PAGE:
Talking about her health conditions, she added: ‘It honestly felt like I’d had “The Perfect Storm” of health issues.

What is cervical cancer and how is it detected by a smear test?

Cervical cancer affects the lining of the lower part of womb.

The most common symptom is unusual bleeding, such as between periods, during sex or after the menopause, but other signs can include:

Pain during sex
Vaginal discharge
Pain in the pelvis

Causes can include:

Age – more than half of sufferers are under 45
HPV infection – which affects most people at some point in their lives
Smoking – responsible for 21 per cent of cases
Contraceptive pill – linked to 10 per cent of cases
Having children
Family history of cervical or other types of cancer, like vagina

A smear test detects abnormal cells on the cervix, which is the entrance to the uterus from the vagina.

Removing these cells can prevent cervical cancer.

Cervical cancer most commonly affects sexually-active women aged between 30 and 45.

‘After everything I’d been through, I knew I was lucky to be alive.’

To deal with her health conditions, Hall began to orgasm daily, saying: ‘I believe in having an orgasm every day.’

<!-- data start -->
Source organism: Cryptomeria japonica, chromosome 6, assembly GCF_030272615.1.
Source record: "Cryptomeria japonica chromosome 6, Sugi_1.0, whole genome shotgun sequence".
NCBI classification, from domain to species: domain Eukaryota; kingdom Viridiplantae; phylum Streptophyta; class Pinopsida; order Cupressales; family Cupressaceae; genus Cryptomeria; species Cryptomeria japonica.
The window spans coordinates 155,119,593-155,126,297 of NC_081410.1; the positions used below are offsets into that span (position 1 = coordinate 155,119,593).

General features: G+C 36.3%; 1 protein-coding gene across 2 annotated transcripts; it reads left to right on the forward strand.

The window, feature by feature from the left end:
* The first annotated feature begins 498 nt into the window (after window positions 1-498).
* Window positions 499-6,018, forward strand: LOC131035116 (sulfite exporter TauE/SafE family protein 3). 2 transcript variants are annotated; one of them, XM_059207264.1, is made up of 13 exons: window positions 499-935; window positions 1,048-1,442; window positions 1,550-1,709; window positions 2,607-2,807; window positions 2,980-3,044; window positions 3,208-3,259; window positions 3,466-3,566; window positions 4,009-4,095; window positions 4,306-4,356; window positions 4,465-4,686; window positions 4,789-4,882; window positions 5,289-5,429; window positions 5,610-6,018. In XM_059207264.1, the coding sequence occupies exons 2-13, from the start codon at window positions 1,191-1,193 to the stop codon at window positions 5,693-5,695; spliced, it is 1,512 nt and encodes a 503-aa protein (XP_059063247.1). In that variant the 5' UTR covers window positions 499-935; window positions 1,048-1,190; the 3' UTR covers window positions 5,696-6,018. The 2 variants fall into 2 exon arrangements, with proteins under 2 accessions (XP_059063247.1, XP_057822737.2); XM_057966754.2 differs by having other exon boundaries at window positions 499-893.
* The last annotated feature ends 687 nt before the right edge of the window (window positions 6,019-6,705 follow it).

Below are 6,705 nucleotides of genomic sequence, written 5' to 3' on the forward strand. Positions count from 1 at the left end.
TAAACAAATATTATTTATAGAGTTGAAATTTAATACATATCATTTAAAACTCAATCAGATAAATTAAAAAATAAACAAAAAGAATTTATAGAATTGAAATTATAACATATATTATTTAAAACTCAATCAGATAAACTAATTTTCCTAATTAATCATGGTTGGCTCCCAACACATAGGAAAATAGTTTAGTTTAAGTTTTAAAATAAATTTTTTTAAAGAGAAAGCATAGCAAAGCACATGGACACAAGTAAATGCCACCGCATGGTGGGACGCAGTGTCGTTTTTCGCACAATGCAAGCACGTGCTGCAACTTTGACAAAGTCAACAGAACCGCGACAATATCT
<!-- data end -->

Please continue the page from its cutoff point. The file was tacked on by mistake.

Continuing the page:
She is now also taking CBD via vaginal suppositories, or when it is placed in her vagina.

Some doctors suggest this can help relieve pain in the area and raise pleasure during vaginal penetration.

But there is little rigorous scientific research to back it up.

The method may also be used to ease menstrual cramps, abdominal pain and pelvic discomfort.

She has also become a vegan, which some claim promotes healthier living.

Hall was diagnosed with cervical cancer in 2007, which according to Cancer Research UK is when cells in the cervix begins to divide uncontrollably.

It can trigger pain in the vaginal area with an unusual vaginal discharge, with patients normally offered chemotherapy and radiotherapy to treat it — which can last about five weeks.

Survival rates are highest if the cancer is caught early, with 95 out of 100 people with stage one living beyond five years.